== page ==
ORIGINAL REPORTING: Solar Boom Chronicled
Solar on track to break growth records, but analysts say market challenges loom; An expected module glut could give way to even lower installed solar prices as the market corrects
Herman K. Trabish, June 30, 2016 (Utility Dive)
Editor’s Note: The most recent numbers confirm both this piece’s forecasts.
Solar growth and system price declines in the first quarter of 2016 foretold the year’s record-breaking growth, as just reported by the Solar Energy Industries Association (SEIA) and GTM Research. Q1 saw 1,665 MW of solar PV nationwide and that led to the year’s enormous build, far out-reaching 2015’s 7.5 GW build. The 2016 boom was led by the utility-scale PV expansion, which was already bigger than 2015’s entire installed capacity in Q3. The price of non-residential solar installations dropped 8.3% in 1H 2016 to $1.88/watt, putting in on track to reach the U.S. Department of Energy’s “impossible dream” price target of $1.00/watt by 2020. Residential installations dropped 8.8%, to $3.00/watt.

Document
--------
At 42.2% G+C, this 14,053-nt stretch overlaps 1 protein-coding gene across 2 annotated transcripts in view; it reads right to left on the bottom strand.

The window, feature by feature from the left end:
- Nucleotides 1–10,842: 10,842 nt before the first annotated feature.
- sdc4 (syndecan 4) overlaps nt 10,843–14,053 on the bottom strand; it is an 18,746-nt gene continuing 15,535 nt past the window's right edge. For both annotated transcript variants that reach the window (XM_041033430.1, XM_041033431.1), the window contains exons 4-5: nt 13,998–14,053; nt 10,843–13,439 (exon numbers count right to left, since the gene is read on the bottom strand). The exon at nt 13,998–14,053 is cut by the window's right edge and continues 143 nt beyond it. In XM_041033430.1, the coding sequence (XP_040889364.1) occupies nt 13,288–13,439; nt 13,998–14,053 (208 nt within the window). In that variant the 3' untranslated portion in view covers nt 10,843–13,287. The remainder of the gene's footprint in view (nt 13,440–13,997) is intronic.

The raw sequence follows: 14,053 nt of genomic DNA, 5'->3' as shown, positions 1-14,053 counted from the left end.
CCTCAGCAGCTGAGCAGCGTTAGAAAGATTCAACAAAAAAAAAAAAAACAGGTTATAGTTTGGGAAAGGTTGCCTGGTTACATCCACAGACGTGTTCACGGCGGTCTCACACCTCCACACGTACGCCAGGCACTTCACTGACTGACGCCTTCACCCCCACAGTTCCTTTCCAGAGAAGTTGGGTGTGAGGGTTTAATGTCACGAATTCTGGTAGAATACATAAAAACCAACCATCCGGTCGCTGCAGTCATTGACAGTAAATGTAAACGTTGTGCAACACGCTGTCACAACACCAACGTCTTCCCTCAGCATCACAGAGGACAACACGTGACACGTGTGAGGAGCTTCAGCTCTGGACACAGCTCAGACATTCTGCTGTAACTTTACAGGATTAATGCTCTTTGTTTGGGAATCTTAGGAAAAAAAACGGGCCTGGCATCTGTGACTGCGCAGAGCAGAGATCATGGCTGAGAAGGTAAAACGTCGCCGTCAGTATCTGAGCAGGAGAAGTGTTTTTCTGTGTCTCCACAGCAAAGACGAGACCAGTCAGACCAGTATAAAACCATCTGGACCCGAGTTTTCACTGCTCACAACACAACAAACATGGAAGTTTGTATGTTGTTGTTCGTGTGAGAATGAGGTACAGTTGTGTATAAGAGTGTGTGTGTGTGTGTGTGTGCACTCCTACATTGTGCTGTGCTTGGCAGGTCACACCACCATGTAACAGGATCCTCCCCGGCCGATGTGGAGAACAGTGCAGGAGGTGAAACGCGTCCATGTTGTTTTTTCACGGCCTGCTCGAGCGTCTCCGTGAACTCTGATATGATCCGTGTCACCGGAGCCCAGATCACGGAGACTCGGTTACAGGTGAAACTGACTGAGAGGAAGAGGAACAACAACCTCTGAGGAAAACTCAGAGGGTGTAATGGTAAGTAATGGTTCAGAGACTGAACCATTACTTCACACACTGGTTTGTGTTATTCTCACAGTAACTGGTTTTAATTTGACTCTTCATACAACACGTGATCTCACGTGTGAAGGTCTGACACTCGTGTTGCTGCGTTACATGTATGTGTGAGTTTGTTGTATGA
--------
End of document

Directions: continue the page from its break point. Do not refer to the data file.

For the first time, solar became the leading source of new electric generation in 2016 and was projected to be over a third of new capacity. The extension of the federal investment tax credit [ITC] was the most important policy development for U.S. solar in 2016 and in the last decade. It led to a huge pipeline of late-stage utility PV projects that were rushed through development in 2015, to be ready if the ITC was not extended. Utility-scale solar nearly 75% of the new capacity in Q1. Solar prices have dropped so low in some regions that it can compete with and complement new natural gas generation. The ITC extension is expected to serve as a long-term policy bridge and help transform solar PV into an increasingly mainstream source of U.S. power generation…click here for more